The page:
By- Khushi Bisht
Corsets have existed for a very long time. It first originated in Italy and was brought to France in the 16th century by Catherine de Medici, King Henry II’s wife. She was a tyrant who forbade women with wide waists from entering court. This prompted rich women to wear their corsets in general.The corset was thought to be an excellent tool for making women look more slender and curvy.
The affluent French women of the period were considered to prefer a smaller waistline, which they accomplished by tightening and holding their waist into a perfect hourglass shape with corsets. There have been several modifications to the corset. It was originally were made of cloth, but upper-class women began to use whale bones to strengthen their bodies. Parts of metal and wood were attached to the fabric as it evolved.
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Wearing a snug corset was a way to demonstrate social standing throughout centuries. Since corsets were cumbersome and limited movement, they showed that the wearer was wealthy enough to employ workers to comply with daily activities. The Victorian era was a period when womanhood trumped versatility and socioeconomic status trumped easement.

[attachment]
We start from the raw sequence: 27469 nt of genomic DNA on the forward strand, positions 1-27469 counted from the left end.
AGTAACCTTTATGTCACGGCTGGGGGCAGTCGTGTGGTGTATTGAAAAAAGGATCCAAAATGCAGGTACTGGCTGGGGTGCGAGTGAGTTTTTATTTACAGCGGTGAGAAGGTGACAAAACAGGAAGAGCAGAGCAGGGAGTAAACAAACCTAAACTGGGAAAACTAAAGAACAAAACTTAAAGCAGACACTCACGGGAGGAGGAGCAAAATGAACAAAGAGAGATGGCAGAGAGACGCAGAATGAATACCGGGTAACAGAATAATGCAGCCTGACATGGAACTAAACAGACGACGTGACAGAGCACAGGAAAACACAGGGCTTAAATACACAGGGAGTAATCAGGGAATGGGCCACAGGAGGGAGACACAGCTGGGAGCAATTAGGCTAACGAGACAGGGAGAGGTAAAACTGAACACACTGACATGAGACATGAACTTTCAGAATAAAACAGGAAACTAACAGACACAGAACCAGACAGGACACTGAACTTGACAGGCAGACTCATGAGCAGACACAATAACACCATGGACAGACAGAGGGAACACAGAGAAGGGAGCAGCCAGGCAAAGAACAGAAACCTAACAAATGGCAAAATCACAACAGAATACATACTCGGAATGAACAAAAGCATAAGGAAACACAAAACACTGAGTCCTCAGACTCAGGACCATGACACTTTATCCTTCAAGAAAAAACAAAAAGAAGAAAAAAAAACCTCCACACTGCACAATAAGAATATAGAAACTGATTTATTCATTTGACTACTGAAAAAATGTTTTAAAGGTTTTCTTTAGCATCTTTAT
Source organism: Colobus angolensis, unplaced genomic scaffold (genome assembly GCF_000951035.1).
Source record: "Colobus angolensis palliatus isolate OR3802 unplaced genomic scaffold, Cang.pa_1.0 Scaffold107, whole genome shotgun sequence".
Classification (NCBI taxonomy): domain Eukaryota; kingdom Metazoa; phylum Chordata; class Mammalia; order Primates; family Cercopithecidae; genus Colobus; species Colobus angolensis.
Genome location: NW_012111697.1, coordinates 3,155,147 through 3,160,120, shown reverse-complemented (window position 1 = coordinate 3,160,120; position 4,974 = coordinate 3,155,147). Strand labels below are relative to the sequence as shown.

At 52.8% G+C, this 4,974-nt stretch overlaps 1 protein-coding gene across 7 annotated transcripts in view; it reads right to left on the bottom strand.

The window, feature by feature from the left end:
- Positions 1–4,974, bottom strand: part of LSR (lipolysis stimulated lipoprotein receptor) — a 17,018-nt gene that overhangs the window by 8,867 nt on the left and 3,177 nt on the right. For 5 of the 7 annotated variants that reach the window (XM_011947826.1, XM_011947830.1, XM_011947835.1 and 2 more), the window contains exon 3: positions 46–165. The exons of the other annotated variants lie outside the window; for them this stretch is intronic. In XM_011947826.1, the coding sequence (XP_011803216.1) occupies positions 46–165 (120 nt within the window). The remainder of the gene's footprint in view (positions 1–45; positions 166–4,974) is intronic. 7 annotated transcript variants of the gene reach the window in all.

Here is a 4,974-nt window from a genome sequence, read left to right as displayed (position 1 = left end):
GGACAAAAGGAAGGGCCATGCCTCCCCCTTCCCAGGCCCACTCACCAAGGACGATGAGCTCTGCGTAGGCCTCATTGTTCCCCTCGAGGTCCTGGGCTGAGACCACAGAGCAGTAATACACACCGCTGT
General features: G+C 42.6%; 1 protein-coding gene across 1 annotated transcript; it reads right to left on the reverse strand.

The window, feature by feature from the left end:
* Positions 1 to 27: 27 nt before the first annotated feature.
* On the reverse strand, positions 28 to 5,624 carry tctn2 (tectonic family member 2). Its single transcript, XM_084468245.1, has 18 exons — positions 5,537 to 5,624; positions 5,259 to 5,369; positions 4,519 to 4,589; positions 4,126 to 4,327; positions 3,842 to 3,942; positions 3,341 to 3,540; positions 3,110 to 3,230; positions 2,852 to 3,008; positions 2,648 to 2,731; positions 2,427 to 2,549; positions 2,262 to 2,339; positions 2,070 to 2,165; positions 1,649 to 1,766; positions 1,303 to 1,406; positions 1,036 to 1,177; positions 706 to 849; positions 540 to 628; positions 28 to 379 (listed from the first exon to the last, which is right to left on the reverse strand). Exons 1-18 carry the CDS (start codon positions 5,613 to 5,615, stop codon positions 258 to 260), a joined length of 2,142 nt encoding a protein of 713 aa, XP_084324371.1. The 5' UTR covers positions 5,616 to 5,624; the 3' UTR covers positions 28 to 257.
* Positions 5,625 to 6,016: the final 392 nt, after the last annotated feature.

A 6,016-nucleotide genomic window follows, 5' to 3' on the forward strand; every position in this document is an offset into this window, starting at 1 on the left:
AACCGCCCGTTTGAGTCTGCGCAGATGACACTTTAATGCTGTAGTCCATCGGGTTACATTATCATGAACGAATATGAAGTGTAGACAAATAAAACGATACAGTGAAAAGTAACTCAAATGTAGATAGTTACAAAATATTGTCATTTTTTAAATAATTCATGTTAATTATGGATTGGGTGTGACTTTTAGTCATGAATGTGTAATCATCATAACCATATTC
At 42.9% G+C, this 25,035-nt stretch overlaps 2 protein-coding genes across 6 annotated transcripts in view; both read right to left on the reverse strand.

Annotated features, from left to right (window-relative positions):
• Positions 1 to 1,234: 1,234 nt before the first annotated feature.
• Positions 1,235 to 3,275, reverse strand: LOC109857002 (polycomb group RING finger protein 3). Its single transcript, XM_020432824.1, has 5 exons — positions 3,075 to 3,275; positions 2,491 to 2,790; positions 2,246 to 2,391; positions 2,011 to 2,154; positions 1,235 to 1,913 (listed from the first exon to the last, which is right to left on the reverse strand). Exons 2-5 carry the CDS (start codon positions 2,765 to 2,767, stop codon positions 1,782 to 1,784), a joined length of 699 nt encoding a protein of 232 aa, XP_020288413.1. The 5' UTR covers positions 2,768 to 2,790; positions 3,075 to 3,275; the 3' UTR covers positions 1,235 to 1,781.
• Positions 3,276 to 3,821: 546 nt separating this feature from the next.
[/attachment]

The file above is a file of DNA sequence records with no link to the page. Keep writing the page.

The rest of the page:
The perfect corseted feminine form was all over the print media targeted at women by the mid-nineteenth century. It’s fashion became extremely serious in the 1860s and 70s. The hourglass figure hit its pinnacle in prominence during the Victorian era. The waist was shaped with metal boning.
That time saw a speedy industrial growth and mass manufacturing of corsets became popular, making these garments widely and easily available. Many that were not well-off may now purchase a corset as well.
It was, however, a painful method that often induced women to pass out and potentially distort their body structures. Corsets were highly risky due to their excessive tightness on the body. Women were frequently laced so tightly that their breathing became obstructed, causing them to pass out. The internal organs became so compressed, that it caused weak digestion. The rib cage was deformed as a result of prolonged tight lacing. In some cases the risk caused by wearing the corset also lead to death.
Napoleon Bonaparte, who came to fame after the French Revolution, fought to ban corsets, calling them “decline of humanity.” It became less fashionable by early twentieth century, as the natural figure began to make a resurgence. Improved apparel options emerged, which eliminated the need for corsets. As a result, corsets’ popularity faded with time.
With the emergence of feminism in the 1960s, the corset was gradually phased out.